You know those kids in your neighborhood that you don’t know? The ones you see as you pass by their house, but you don’t know them or their families. This is about one of them, in my neighborhood.
And it’s about me.
And chivalry, which seems to be lying in a gutter somewhere, hoping someone will call an ambulance.
So What’s It All About?
Now, this kid I’ll talk about is sixteen, he’s just started driving. He has a white, sporty looking car that’s about ten years old. It is his latest obsession. Before the car, there was the motocross bike. Before that, there was baseball.
He works on the car a lot. The car has some fancy wheels on it. He’s also added a high dollar muffler, because you’ve got to be muffled in the most awesome way possible.
He has a sticker on the car.
I’m going to reach all sorts of conclusions about the kid because of that sticker. Why? Because I am an old coot.
The Part Where I Establish My Credibility As An Old Coot
We’ll return to the kid in a few moments. First, let’s go back a long time ago and visit sixteen year old me.
Sixteen year old me was about the same thing most sixteen year old boys are. There were two main groups of people who knew that was what I was about. One group was my parents. The other, the parents of the girls I dated.
Before I started dating, my parents made it clear to me that it would not be a good idea for me to do anything that would lead to them getting an angry phone call from anyone’s father. It was also established that I would be respectful to the girl and her parents in every way possible. I would go to the door, meet the parents and I would return my date to that door when her parents expected her.
When I arrived at a girl’s house, I always would have my little meeting with her dad. He would establish, typically without actually issuing a threat, what my fate might be if his daughter returned late or in any sort of rumpled condition.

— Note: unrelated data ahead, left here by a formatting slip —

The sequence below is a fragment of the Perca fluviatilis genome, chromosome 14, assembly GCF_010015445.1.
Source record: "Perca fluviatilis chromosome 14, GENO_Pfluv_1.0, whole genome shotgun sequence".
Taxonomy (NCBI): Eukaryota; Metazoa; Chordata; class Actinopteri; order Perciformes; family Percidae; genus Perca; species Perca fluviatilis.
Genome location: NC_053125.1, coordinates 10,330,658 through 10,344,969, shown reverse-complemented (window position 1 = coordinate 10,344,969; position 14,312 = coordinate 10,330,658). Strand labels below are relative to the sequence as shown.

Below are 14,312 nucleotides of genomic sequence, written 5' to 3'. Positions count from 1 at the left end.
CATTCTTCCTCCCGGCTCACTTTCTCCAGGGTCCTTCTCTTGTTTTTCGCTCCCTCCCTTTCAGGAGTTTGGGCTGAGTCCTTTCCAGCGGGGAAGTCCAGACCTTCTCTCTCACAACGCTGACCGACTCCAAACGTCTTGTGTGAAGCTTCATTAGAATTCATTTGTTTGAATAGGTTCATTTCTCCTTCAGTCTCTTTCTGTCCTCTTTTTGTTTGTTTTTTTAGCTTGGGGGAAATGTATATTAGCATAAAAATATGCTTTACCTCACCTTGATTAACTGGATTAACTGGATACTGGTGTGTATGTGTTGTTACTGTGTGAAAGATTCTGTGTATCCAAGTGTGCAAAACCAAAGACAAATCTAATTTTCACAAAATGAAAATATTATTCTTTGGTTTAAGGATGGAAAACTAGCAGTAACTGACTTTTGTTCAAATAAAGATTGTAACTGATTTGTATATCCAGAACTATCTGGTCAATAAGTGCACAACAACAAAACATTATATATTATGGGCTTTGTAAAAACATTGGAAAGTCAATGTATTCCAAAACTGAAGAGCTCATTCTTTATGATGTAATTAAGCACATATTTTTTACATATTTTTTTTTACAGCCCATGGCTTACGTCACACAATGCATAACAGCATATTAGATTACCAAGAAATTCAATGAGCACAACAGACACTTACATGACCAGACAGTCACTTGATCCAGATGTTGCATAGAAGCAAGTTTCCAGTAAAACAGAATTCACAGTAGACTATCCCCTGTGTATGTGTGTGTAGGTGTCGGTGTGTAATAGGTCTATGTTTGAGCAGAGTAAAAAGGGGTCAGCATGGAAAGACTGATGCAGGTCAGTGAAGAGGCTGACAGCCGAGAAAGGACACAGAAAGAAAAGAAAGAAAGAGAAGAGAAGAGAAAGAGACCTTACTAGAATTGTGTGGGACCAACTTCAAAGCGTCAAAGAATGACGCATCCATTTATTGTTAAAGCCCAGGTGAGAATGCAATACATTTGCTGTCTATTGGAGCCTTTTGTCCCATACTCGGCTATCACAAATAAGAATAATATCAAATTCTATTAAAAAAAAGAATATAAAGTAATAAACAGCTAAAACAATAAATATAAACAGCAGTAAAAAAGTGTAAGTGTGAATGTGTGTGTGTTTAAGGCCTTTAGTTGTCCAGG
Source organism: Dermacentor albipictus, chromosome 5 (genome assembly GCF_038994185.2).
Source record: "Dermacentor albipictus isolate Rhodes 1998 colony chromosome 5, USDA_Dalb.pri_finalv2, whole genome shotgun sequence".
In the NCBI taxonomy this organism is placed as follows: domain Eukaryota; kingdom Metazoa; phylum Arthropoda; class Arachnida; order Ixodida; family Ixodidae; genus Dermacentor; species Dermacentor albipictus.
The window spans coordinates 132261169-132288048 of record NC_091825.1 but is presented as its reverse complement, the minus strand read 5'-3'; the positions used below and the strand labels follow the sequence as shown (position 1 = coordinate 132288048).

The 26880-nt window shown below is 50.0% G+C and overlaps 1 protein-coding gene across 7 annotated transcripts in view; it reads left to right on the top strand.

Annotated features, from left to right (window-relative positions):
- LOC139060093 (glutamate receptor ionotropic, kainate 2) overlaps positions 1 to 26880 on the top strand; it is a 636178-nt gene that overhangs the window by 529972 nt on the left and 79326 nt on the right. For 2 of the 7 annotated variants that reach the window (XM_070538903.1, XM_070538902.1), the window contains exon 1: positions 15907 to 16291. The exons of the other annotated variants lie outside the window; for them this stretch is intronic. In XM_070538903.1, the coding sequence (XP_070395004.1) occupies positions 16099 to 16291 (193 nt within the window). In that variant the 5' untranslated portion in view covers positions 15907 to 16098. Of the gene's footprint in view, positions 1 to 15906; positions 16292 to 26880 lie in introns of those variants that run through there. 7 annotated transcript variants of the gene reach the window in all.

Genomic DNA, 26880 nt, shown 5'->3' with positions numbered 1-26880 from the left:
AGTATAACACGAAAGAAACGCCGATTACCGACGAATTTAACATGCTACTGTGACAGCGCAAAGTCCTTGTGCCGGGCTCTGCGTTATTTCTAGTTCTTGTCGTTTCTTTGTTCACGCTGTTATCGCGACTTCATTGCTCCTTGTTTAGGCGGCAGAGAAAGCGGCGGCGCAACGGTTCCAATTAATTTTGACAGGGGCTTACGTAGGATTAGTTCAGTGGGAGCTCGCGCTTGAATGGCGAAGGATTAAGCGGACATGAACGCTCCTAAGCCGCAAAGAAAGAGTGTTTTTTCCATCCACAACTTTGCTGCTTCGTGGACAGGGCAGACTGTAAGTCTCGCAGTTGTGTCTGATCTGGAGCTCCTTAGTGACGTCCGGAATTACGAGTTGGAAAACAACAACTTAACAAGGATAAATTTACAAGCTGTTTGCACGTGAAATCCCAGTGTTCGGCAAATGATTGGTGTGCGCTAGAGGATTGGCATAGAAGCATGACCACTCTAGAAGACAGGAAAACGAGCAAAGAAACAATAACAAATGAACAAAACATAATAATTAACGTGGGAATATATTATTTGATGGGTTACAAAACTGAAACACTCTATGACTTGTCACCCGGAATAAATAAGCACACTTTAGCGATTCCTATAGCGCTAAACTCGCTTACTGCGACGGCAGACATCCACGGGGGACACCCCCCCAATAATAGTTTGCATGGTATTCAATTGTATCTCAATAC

A Lot Of Effort, To Change Very Little
Despite my parents’ efforts and the most menacing behavior possible by girlfriends’ dads, I remained all about what sixteen year old boys are about. I was polite. I was timely. Moms loved me. Dads tolerated me. But we all knew why I was there.
What these adults established in me was a sense of the respect I should afford women. I did not go to girl’s homes and blow my car horn for them to come out. I opened doors. I learned from all those parents, as well as mine, about being a gentleman.
But you can’t change teenaged hormones.
Come Back When You’ve Got Your Head Right, Son
On the back of the car driven by the kid around the corner is a sticker. It says pantydropper. Yes, pantydropper. One word.
This rubs me the wrong way. It is beyond me that this kid’s dad allows that. Are all women a set of droppable panties? Apparently this young man thinks so, and that he is somehow blessed with the ability to make panties fall. Why isn’t his dad pointing out that his mom is a woman, as is his sister? An opportunity to establish him as someone who respects women is slipping away.
You can’t change teenaged hormones. You can raise a gentleman.
Chivalry isn’t looking so strong. I’m hoping it regains its health and comes back as the father of a sixteen year old girl. It’s time for someone to grab old Pantydropper by the ear and run him out the front door.
It’s going to be a rude awakening.
“She was not what you would call refined. She was not quite what you would call unrefined. She was the kind of person that keeps a parrot.” Mark Twain
Several roofs over my head ago, I lived in a little apartment. I was dating a woman who was several roofs younger than she is today.
On a shopping expedition one day, the topic came up again about how I needed something to “liven up” my apartment. I tried being slick and said something like how she livened things up. It didn’t work. She still bought me the two parakeets like she intended to. Read the rest of this entry »